Labor force participation among students and nonstudents, October 2011
April 20, 2012
From October 2010 to October 2011, the labor force participation rate (39.0 percent) of youth (aged 16 to 24 years) enrolled in school was essentially unchanged. College students continued to be more likely to participate in the labor force than high school students (51.8 percent compared with 22.0 percent). Those attending college full time had a much lower labor force participation rate (46.2 percent) than did part-time students (84.4 percent).
Asian college students (33.8 percent) were less likely to participate in the labor force in October 2011 than black (44.1 percent), white (54.5 percent), or Hispanic or Latino (51.5 percent) college students. Female college students were somewhat more likely to be in the labor force (53.5 percent) than their male counterparts (50.0 percent). Female high school students were also more likely to be in the labor force (24.7 percent) than were males (19.5 percent).
In October 2011, the labor force participation rate of youth not enrolled in school was 79.6 percent, little changed from a year earlier. Among youth not enrolled in school in October 2011, men continued to be more likely than women to participate in the labor force—84.8 percent compared with 74.0 percent.
This information is from a supplement to the October 2011 Current Population Survey (CPS), a monthly nationwide survey of about 60,000 households that provides basic data on national employment and unemployment. Additional information is available from "College Enrollment and Work Activity of 2011 High School Graduates" (HTML) (PDF) news release USDL-12-0716.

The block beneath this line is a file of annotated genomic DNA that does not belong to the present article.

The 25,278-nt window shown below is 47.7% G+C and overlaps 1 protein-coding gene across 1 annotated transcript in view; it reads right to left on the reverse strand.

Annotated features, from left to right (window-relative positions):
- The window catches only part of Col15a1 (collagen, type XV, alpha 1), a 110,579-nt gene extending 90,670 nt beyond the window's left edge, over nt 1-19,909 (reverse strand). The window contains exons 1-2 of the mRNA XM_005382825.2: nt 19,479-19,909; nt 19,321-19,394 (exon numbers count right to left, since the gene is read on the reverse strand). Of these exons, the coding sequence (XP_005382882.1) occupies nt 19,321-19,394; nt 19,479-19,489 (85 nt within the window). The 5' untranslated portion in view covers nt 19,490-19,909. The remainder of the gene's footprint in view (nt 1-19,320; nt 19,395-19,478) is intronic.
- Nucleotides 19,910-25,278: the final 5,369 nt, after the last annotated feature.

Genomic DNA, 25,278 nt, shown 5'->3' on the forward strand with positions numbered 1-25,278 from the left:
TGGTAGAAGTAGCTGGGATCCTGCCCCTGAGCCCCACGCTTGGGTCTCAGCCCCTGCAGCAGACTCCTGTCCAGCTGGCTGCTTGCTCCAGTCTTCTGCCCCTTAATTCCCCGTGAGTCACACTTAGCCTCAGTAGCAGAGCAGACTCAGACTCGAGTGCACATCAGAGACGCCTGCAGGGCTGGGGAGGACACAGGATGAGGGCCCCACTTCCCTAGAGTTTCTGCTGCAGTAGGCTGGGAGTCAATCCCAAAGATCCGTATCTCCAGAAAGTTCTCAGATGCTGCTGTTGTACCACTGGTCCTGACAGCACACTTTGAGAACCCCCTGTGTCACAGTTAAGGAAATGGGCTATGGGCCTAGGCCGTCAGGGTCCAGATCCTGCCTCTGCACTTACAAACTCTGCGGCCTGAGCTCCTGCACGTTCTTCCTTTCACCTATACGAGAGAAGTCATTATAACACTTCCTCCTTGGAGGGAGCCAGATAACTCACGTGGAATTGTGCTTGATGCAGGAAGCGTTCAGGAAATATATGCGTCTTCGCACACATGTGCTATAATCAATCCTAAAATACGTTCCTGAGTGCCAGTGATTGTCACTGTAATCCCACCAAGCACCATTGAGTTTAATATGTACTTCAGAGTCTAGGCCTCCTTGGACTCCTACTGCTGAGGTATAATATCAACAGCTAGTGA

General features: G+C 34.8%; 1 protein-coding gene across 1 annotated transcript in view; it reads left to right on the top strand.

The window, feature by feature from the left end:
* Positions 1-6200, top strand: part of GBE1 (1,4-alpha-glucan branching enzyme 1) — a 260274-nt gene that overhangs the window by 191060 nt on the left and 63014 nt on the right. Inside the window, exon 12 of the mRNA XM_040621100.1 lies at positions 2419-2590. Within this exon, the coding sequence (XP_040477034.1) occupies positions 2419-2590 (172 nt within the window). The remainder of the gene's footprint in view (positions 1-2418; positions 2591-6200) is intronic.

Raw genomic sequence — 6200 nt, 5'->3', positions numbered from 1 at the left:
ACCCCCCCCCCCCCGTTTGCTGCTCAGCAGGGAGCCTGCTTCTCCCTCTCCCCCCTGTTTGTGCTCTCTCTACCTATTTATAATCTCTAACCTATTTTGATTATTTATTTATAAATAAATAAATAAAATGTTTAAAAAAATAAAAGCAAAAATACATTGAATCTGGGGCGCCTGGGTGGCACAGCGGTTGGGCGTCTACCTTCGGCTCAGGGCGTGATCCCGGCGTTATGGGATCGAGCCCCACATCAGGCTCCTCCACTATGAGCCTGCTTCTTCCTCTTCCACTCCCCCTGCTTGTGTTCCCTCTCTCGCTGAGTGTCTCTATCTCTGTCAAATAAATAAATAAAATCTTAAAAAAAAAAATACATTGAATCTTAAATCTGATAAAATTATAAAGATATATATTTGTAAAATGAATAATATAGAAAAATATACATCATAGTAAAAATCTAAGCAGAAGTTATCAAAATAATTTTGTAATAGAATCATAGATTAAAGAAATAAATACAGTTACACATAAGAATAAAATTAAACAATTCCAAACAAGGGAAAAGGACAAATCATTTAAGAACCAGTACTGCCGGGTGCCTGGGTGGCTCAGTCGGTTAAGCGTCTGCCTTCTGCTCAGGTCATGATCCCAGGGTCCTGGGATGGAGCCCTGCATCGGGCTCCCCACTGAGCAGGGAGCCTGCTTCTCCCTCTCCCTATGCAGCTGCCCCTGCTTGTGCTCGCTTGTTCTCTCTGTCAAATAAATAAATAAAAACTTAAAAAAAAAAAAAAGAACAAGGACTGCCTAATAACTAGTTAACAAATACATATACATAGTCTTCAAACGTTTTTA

Bureau of Labor Statistics, U.S. Department of Labor, The Economics Daily, Labor force participation among students and nonstudents, October 2011 on the Internet at https://www.bls.gov/opub/ted/2012/ted_20120420.htm (visited January 17, 2017).
Recent editions of Spotlight on Statistics
Workplace injuries and illnesses and employer costs for workers’ compensation
Workplace injury and illness data and the costs to employers for workers’ compensation in natural resources, construction, and maintenance occupations.
A look at the future of the U.S. labor force to 2060
Projected long-term trends in the growth, size, and composition of the labor force.
Union membership in the United States
Historical trends in union membership among employed wage and salary workers; union membership by a variety of demographic characteristics.
A look at healthcare spending, employment, pay, benefits, and prices
Spending on healthcare, current and projected employment in the industry, employer-provided healthcare benefits, healthcare prices, and pay for workers in healthcare occupations.
Self-employment in the United States
Trends in self-employment by various demographic and socioeconomic characteristics, including both the unincorporated and the incorporated self-employed, as well as data on paid employees who work for the self-employed.